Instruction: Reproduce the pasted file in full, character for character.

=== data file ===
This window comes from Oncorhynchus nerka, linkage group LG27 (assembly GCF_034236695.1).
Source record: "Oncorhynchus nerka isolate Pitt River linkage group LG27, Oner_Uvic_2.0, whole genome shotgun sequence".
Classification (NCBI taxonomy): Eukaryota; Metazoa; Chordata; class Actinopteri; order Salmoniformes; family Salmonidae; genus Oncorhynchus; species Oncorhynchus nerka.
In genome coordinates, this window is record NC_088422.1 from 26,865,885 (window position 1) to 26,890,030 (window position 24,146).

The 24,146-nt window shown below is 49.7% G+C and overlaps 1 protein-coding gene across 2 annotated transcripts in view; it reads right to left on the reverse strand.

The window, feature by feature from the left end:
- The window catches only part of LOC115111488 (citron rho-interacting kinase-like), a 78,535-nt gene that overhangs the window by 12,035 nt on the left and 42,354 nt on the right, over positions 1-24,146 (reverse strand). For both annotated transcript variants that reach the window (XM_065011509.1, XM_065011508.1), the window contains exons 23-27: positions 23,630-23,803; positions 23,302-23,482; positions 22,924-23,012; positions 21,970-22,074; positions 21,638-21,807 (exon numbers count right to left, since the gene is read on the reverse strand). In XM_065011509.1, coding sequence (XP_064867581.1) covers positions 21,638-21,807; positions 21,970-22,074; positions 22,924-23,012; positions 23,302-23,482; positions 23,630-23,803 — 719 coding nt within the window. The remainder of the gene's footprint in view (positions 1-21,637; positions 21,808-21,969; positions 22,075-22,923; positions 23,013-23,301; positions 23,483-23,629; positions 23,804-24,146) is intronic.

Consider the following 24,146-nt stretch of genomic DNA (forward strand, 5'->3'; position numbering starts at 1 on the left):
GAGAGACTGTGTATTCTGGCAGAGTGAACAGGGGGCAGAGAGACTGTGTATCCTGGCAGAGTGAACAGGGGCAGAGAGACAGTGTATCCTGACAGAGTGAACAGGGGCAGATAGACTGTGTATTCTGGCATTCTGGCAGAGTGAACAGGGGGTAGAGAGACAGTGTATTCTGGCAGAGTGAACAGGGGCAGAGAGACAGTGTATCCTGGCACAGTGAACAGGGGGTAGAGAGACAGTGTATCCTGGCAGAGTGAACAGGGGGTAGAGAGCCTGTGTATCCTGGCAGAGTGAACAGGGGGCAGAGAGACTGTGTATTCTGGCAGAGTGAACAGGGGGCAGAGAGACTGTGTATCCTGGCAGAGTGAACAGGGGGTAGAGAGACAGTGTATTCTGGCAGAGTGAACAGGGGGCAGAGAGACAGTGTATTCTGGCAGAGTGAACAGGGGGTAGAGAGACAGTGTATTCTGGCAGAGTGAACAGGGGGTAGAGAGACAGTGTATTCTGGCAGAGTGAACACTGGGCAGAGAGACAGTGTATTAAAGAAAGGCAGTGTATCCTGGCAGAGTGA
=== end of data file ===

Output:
This window comes from Oncorhynchus nerka, linkage group LG27 (assembly GCF_034236695.1).
Source record: "Oncorhynchus nerka isolate Pitt River linkage group LG27, Oner_Uvic_2.0, whole genome shotgun sequence".
Classification (NCBI taxonomy): Eukaryota; Metazoa; Chordata; class Actinopteri; order Salmoniformes; family Salmonidae; genus Oncorhynchus; species Oncorhynchus nerka.
In genome coordinates, this window is record NC_088422.1 from 26,865,885 (window position 1) to 26,890,030 (window position 24,146).

The 24,146-nt window shown below is 49.7% G+C and overlaps 1 protein-coding gene across 2 annotated transcripts in view; it reads right to left on the reverse strand.

The window, feature by feature from the left end:
- The window catches only part of LOC115111488 (citron rho-interacting kinase-like), a 78,535-nt gene that overhangs the window by 12,035 nt on the left and 42,354 nt on the right, over positions 1-24,146 (reverse strand). For both annotated transcript variants that reach the window (XM_065011509.1, XM_065011508.1), the window contains exons 23-27: positions 23,630-23,803; positions 23,302-23,482; positions 22,924-23,012; positions 21,970-22,074; positions 21,638-21,807 (exon numbers count right to left, since the gene is read on the reverse strand). In XM_065011509.1, coding sequence (XP_064867581.1) covers positions 21,638-21,807; positions 21,970-22,074; positions 22,924-23,012; positions 23,302-23,482; positions 23,630-23,803 — 719 coding nt within the window. The remainder of the gene's footprint in view (positions 1-21,637; positions 21,808-21,969; positions 22,075-22,923; positions 23,013-23,301; positions 23,483-23,629; positions 23,804-24,146) is intronic.

Consider the following 24,146-nt stretch of genomic DNA (forward strand, 5'->3'; position numbering starts at 1 on the left):
GAGAGACTGTGTATTCTGGCAGAGTGAACAGGGGGCAGAGAGACTGTGTATCCTGGCAGAGTGAACAGGGGCAGAGAGACAGTGTATCCTGACAGAGTGAACAGGGGCAGATAGACTGTGTATTCTGGCATTCTGGCAGAGTGAACAGGGGGTAGAGAGACAGTGTATTCTGGCAGAGTGAACAGGGGCAGAGAGACAGTGTATCCTGGCACAGTGAACAGGGGGTAGAGAGACAGTGTATCCTGGCAGAGTGAACAGGGGGTAGAGAGCCTGTGTATCCTGGCAGAGTGAACAGGGGGCAGAGAGACTGTGTATTCTGGCAGAGTGAACAGGGGGCAGAGAGACTGTGTATCCTGGCAGAGTGAACAGGGGGTAGAGAGACAGTGTATTCTGGCAGAGTGAACAGGGGGCAGAGAGACAGTGTATTCTGGCAGAGTGAACAGGGGGTAGAGAGACAGTGTATTCTGGCAGAGTGAACAGGGGGTAGAGAGACAGTGTATTCTGGCAGAGTGAACACTGGGCAGAGAGACAGTGTATTAAAGAAAGGCAGTGTATCCTGGCAGAGTGA